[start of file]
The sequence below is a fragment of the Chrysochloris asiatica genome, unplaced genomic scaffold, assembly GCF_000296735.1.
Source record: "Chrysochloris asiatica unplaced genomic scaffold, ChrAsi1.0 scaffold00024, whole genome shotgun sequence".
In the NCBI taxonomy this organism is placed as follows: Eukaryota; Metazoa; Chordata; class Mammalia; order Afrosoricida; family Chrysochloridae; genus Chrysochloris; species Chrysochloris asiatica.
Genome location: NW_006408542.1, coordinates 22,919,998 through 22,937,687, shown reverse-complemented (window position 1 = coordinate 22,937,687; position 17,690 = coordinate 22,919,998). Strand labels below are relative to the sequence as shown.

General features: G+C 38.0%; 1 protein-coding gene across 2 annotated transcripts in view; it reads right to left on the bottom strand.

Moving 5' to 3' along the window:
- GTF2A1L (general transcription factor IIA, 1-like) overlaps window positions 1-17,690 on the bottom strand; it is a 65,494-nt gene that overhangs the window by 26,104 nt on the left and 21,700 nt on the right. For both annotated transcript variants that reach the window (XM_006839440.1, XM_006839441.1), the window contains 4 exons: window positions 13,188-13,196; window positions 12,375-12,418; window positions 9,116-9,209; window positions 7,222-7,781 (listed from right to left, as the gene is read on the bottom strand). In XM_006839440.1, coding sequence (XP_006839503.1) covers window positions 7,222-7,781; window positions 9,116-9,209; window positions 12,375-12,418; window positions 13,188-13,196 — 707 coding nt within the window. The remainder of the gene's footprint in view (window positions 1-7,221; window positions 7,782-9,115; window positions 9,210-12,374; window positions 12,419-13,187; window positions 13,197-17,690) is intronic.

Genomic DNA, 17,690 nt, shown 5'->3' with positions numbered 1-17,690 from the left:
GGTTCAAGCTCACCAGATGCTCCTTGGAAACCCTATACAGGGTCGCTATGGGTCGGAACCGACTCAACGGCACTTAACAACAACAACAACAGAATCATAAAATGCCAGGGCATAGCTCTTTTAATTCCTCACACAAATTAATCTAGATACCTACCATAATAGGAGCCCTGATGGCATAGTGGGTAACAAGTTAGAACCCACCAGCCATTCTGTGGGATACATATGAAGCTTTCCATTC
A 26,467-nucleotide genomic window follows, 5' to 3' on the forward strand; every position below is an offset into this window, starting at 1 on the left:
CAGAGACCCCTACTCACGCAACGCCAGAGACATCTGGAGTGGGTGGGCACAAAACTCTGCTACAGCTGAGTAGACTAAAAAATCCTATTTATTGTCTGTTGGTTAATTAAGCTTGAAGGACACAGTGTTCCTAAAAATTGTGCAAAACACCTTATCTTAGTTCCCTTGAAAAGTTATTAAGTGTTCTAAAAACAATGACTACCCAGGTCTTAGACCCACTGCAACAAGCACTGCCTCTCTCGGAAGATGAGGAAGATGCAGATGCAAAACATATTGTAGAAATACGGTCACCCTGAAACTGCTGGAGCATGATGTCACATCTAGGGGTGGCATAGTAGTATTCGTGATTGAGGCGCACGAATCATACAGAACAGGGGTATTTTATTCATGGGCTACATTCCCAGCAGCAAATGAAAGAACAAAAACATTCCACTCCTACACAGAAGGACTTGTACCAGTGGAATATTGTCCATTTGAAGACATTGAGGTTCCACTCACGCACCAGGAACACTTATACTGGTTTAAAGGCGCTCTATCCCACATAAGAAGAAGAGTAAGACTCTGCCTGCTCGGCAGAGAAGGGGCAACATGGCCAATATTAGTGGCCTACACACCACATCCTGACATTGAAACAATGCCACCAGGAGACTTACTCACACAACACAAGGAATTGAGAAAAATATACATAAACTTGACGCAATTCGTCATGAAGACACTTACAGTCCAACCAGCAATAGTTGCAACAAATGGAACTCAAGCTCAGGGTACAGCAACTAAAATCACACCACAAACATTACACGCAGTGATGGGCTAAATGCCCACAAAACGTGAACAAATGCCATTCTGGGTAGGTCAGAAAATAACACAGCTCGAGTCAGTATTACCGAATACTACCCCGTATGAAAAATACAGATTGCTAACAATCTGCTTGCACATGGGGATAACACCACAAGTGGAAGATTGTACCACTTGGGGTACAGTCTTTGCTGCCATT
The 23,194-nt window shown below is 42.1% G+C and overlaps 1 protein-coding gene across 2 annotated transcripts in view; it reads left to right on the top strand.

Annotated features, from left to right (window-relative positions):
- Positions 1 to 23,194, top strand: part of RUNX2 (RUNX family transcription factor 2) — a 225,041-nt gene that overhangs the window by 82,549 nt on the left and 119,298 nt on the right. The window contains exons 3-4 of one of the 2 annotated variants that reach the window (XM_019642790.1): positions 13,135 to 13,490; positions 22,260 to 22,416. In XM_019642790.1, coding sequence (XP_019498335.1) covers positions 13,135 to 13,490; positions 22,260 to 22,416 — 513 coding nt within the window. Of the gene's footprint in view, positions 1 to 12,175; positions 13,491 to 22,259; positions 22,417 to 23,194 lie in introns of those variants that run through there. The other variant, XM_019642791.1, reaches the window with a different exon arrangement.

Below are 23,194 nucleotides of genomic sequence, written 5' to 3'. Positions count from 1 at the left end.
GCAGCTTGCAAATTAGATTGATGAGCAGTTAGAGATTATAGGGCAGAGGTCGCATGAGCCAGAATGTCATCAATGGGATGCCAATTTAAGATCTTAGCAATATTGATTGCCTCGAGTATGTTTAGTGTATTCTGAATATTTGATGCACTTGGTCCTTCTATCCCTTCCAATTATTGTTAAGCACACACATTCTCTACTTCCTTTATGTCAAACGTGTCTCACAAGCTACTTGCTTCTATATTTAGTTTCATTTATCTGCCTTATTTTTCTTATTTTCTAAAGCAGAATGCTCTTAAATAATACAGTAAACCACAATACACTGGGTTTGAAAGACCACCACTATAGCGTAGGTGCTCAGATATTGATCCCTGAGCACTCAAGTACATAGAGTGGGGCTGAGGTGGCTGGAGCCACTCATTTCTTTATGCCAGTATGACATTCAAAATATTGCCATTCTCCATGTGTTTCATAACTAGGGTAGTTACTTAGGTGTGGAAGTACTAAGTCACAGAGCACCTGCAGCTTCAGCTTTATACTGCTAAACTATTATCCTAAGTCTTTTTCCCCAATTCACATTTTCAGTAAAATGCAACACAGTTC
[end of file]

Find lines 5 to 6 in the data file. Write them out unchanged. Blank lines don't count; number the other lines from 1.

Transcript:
General features: G+C 38.0%; 1 protein-coding gene across 2 annotated transcripts in view; it reads right to left on the bottom strand.

Moving 5' to 3' along the window: